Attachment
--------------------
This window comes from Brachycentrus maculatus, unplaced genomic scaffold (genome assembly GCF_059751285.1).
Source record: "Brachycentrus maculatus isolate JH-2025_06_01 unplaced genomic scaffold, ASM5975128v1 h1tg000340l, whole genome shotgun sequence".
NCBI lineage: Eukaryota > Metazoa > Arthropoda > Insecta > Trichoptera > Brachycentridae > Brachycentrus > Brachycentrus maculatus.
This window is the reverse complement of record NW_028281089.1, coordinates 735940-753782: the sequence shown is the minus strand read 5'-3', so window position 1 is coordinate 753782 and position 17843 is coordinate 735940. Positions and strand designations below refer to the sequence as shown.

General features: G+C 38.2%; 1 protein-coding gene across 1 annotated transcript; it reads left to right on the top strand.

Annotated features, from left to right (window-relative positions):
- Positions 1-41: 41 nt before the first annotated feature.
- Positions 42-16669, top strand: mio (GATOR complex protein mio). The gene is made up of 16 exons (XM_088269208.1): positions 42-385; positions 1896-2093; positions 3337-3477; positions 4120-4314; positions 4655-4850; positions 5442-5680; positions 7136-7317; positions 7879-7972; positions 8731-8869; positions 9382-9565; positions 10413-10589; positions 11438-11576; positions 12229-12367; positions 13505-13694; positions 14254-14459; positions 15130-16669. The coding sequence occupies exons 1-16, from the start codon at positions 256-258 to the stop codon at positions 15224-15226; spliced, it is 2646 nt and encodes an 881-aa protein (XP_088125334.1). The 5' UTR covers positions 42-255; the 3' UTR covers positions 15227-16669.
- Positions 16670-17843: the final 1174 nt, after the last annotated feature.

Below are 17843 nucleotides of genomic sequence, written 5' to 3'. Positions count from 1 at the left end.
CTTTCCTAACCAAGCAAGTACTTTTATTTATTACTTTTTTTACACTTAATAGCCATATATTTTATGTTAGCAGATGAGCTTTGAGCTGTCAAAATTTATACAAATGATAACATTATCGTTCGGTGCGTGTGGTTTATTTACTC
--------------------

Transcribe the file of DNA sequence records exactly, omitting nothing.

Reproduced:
This window comes from Brachycentrus maculatus, unplaced genomic scaffold (genome assembly GCF_059751285.1).
Source record: "Brachycentrus maculatus isolate JH-2025_06_01 unplaced genomic scaffold, ASM5975128v1 h1tg000340l, whole genome shotgun sequence".
NCBI lineage: Eukaryota > Metazoa > Arthropoda > Insecta > Trichoptera > Brachycentridae > Brachycentrus > Brachycentrus maculatus.
This window is the reverse complement of record NW_028281089.1, coordinates 735940-753782: the sequence shown is the minus strand read 5'-3', so window position 1 is coordinate 753782 and position 17843 is coordinate 735940. Positions and strand designations below refer to the sequence as shown.

General features: G+C 38.2%; 1 protein-coding gene across 1 annotated transcript; it reads left to right on the top strand.

Annotated features, from left to right (window-relative positions):
- Positions 1-41: 41 nt before the first annotated feature.
- Positions 42-16669, top strand: mio (GATOR complex protein mio). The gene is made up of 16 exons (XM_088269208.1): positions 42-385; positions 1896-2093; positions 3337-3477; positions 4120-4314; positions 4655-4850; positions 5442-5680; positions 7136-7317; positions 7879-7972; positions 8731-8869; positions 9382-9565; positions 10413-10589; positions 11438-11576; positions 12229-12367; positions 13505-13694; positions 14254-14459; positions 15130-16669. The coding sequence occupies exons 1-16, from the start codon at positions 256-258 to the stop codon at positions 15224-15226; spliced, it is 2646 nt and encodes an 881-aa protein (XP_088125334.1). The 5' UTR covers positions 42-255; the 3' UTR covers positions 15227-16669.
- Positions 16670-17843: the final 1174 nt, after the last annotated feature.

Below are 17843 nucleotides of genomic sequence, written 5' to 3'. Positions count from 1 at the left end.
CTTTCCTAACCAAGCAAGTACTTTTATTTATTACTTTTTTTACACTTAATAGCCATATATTTTATGTTAGCAGATGAGCTTTGAGCTGTCAAAATTTATACAAATGATAACATTATCGTTCGGTGCGTGTGGTTTATTTACTC